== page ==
multiagency, multijurisdiction responses. Just because you're very good at commanding and leading and controlling your own agency does not mean you'll be any good when everybody else shows up."13 Evidence suggests that this concern is justified. Even in less challenging circumstances, interagency coordination in Los Angeles has been problematic. During the Los Angeles riots of 1992, for example, the Los Angeles police chief requested National Guard support from the governor's office--which took three days to arrive--rather than calling the Los Angeles County sheriff's office for additional manpower, which could have arrived within one hour.14 In 2002, a shooting inside Los Angeles International Airport (LAX) drew a relatively fast and overwhelming response (some 425 officers from 10 agencies arrived on the scene), but tensions between agencies ran high and it was unclear who had command of either crisis management or emergency response.15 More recently, when a faulty transponder mistakenly signaled a hijacking of a Singapore Airlines flight in May 2004, federal officials failed to notify local authorities that it was only a false alarm. As a result, Los Angeles Airport Police stormed the plane with live ammunition when it landed. Once again, several agencies subsequently argued about who should have been in charge, with the Federal Bureau of Investigation (FBI) and the Los Angeles Police Department arguing that the Airport Police had violated protocols, but the Airport Police and Transportation Security Administration (TSA) insisting that appropriate action had been taken.16 Reflecting on the confusion among the agencies sharing jurisdiction over security at the airport, one Los Angeles city council member commented, "Every addition to the alphabet soup _____________ 13Telephone interview with authors, 2005. 14Robert Garrot, Assistant Manager, Los Angeles County Emergency Operations Center, interview with Adam Clampitt, Monterey Park, California, February 4, 2003. 15Oldham (2002). 16According to Oldham, Krikorian, and Blankstein (2004), the TSA and Federal Aviation Administration (FAA) both knew of the transponder malfunction four hours before the Airport Police assaulted the plane, but no one shared this critical information with officials in Los Angeles. The TSA later argued that protocols did not require them to do so. 161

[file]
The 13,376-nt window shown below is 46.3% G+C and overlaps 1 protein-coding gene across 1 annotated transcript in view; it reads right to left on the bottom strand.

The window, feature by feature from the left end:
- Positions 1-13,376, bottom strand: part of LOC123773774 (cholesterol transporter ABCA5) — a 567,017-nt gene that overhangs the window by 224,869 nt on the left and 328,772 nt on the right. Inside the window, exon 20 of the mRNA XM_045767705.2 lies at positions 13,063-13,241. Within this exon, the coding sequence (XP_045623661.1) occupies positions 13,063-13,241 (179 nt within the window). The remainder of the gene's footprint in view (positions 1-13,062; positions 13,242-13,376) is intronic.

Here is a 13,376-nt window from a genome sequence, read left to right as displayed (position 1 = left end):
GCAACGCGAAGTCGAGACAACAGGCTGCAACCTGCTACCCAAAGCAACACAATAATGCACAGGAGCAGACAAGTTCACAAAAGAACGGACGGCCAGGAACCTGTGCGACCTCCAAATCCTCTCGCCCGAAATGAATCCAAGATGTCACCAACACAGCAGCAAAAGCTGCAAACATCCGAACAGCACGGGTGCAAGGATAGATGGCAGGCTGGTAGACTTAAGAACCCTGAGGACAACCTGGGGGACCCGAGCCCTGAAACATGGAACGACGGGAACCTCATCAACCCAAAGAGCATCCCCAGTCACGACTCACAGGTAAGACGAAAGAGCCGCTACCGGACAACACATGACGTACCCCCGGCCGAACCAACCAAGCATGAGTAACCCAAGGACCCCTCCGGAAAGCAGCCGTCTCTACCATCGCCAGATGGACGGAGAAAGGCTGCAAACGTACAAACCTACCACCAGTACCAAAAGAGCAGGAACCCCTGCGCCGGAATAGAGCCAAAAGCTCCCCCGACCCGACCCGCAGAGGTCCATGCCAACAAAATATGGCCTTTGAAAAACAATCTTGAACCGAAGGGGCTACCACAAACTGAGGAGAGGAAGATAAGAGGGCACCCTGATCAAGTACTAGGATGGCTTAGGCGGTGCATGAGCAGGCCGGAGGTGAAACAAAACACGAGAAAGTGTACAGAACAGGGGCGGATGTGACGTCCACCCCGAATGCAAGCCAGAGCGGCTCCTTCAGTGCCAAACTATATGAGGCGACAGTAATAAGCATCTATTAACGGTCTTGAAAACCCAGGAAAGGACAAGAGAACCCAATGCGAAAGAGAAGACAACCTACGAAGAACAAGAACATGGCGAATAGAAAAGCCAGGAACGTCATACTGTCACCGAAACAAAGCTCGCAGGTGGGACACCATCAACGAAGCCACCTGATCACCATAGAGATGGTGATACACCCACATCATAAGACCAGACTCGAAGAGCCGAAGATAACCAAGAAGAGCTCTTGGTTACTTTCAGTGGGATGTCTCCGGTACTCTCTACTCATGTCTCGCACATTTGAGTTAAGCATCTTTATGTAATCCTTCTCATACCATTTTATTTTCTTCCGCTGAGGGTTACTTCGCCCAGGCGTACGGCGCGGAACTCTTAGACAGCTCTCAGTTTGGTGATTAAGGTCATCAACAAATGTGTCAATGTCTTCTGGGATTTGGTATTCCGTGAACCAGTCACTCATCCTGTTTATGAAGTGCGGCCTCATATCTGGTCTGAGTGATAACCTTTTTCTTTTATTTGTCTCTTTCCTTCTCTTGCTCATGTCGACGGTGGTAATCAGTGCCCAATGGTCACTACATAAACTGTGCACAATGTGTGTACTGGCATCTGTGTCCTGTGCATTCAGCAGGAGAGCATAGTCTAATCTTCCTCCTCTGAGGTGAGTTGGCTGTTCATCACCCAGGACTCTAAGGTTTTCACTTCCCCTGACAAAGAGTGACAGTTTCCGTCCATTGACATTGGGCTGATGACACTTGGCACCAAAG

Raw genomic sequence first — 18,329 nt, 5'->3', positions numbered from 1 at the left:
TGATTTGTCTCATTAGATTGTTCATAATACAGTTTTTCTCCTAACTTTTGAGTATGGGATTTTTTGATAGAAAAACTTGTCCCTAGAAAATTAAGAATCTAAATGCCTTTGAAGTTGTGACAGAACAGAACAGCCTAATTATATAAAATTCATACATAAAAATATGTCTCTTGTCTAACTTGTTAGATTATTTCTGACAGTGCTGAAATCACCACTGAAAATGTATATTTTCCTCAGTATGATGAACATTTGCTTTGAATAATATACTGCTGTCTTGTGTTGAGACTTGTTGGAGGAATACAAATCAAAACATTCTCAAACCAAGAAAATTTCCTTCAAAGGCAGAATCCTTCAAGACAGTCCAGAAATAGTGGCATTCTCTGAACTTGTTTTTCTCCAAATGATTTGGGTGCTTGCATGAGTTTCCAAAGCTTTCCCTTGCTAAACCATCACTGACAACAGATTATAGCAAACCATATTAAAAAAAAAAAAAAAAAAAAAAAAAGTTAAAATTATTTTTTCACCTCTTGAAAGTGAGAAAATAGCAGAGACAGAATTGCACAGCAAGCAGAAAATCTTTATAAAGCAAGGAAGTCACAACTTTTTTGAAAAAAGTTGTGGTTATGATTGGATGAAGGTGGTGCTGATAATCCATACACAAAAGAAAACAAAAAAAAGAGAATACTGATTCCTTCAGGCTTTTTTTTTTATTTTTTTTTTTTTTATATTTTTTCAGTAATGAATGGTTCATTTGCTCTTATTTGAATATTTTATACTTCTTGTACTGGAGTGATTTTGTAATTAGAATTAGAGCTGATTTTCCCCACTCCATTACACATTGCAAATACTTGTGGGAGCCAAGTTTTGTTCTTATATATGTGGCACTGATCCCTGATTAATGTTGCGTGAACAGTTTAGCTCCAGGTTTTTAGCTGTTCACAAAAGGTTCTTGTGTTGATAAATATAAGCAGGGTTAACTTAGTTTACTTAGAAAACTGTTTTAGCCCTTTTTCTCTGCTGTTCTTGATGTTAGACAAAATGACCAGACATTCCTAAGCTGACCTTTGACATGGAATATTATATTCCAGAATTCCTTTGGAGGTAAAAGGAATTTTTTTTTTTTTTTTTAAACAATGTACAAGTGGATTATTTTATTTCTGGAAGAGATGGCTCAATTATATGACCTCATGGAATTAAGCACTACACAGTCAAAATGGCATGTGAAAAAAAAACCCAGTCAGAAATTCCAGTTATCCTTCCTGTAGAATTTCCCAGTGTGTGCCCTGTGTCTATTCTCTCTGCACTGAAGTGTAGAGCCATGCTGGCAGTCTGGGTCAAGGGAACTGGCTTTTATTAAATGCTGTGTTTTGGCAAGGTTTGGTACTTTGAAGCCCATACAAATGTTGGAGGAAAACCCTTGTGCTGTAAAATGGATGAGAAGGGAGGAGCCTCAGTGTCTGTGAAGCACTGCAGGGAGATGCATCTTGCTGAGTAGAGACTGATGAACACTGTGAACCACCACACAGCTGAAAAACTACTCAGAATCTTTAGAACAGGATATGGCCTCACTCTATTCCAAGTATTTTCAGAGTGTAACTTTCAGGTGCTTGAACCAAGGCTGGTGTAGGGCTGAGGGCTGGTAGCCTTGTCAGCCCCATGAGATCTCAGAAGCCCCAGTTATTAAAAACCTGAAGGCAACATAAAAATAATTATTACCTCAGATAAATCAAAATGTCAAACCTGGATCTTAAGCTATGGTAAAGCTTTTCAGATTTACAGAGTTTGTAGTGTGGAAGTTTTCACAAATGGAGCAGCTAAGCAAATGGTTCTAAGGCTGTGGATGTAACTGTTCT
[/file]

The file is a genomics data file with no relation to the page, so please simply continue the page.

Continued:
of agencies at the airport potentially adds to confusion in times of crisis."17 Following the September 11 attacks, the Coast Guard Captain of the Port began working with local, state, and federal agencies to develop a comprehensive security plan for the entire Los Angeles/Long Beach port complex. He assembled a Port Security Committee made up of eight county and municipal agencies, two state agencies, and four federal agencies, each with a different jurisdictional role. Chiefs and highranking command staff members represented the various agencies at quarterly meetings. A planning group began meeting three days per week to develop a "playbook" that cross-referenced attacks by type and location, outlined immediate steps for response, and noted primary points of contact for the various agencies.18 Findings and Recommendations Although the establishment of the Port Security Committee was a step in the right direction, interviews with city and county agencies and political officials revealed significant information gaps in the planning process. Participation in the committee was voluntary and there was no formal protocol for keeping policymakers informed of progress. Most important, three sets of critical stakeholders were missing from the planning process: elected officials, public health officials, and private sector representatives. Elected officials have a responsibility to ensure that broad goals are set for emergency response agencies, that priorities are made and sufficiently funded, that agencies talk to and work with one another, and that progress is evaluated. Elected officials also have the power to break bureaucratic logjams, particularly when responsibility for specific issues is unclear. Policymakers can meet these challenges, however, only when they collaborate across jurisdictional lines and actively engage in cooperative oversight. _____________ 17Oldham, Krikorian, and Blankstein (2004). 18George Cummings, Executive Officer, U.S. Coast Guard Marine Safety Office/ Group Los Angeles­Long Beach, interview with the authors, San Pedro, California, January 17, 2003. 162